The wine itself comes from two terroirs, one that contains an abundance of the classic garrigue of Corbieres and the other a rocky schist with virtually no topsoil that feels more like the Roussillon. The blend is predominantly old vine Carignane (65%) in a field blend with Grenache, Syrah and not-so-mainstream varietals Grenache Gris, Macabou, and Terret (the first two being white varietals and the third having mutations in both white and red).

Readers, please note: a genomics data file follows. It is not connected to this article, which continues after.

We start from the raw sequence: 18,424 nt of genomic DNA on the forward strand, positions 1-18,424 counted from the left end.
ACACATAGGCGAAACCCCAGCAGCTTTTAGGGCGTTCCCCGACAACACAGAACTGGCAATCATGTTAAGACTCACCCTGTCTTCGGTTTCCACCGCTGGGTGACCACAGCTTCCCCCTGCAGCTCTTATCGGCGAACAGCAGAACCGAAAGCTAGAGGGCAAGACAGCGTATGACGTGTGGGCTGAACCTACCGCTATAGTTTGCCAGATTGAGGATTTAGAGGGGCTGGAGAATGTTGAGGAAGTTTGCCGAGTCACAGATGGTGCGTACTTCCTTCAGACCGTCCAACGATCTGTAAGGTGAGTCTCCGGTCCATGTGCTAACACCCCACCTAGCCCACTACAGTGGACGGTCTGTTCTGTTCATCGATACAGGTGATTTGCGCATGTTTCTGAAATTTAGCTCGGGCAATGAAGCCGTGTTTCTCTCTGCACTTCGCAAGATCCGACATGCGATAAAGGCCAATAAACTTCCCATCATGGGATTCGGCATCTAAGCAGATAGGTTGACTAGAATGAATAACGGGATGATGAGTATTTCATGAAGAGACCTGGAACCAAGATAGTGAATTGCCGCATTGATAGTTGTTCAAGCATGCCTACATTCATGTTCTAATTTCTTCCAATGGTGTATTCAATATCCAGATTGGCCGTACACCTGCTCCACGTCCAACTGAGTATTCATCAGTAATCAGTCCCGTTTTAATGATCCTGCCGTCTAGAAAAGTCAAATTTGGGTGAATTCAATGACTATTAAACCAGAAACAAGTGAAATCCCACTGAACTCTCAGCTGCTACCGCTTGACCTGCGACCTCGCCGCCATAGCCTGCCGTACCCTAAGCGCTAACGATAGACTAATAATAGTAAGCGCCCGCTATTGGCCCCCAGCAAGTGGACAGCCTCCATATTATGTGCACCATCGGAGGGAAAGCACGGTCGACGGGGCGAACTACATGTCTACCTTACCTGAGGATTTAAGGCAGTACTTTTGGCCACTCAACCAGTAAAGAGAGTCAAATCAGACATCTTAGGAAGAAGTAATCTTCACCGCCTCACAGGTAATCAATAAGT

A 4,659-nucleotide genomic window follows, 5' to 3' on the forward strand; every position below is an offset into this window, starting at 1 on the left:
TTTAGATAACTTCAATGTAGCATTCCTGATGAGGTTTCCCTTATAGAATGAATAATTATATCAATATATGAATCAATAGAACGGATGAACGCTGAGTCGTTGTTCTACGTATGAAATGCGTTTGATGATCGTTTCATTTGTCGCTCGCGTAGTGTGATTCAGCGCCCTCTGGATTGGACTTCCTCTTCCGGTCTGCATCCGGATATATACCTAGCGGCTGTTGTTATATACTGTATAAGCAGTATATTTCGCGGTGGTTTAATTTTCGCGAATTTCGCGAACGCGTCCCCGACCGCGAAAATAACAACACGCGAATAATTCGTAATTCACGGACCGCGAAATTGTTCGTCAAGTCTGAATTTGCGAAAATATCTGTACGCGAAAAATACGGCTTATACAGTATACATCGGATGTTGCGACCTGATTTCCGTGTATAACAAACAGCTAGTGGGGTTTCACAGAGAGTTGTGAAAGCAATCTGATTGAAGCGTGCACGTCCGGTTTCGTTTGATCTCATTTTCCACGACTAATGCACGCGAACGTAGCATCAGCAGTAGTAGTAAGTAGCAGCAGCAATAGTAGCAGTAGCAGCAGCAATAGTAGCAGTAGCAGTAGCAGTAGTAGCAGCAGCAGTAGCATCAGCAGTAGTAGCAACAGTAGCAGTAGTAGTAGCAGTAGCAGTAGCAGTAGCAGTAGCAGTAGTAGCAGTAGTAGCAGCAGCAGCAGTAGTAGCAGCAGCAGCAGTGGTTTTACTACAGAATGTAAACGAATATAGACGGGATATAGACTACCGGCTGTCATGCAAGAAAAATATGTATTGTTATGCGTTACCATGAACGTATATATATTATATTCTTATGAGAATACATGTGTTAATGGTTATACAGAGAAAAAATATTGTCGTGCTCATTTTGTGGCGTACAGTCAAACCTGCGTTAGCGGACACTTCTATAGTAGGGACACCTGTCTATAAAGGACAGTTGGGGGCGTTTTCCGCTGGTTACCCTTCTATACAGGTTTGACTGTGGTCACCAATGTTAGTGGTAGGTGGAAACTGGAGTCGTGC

Now the first thing we need to say is that the Rozeta is a real attention grabber that doesn’t taste like most people’s idea of Carignane, which can lean a little stemmy, nor does it have the intense garrigue component usually associated with the Corbieres appellation. It is a captivating red with an inviting nose of red fruits, spice, lavender and minerals that grows more intense and complex as it unwinds. In the mouth you get a ripe, lifted mouthful with lots of red and blue fruit, insistent spice notes and a pleasing touch of earth. In short, this is a delicious effort with both richness and brightness that takes a path all its own, with a direction veering towards the finest Morgons from mentor Foillard or, dare we say it, Burgundy. We had no idea this was a Carignane grown in Corbieres until they told us. All we knew is the wine was ‘a trip’ and offered a take on both the region and the varietal that we had not seen before.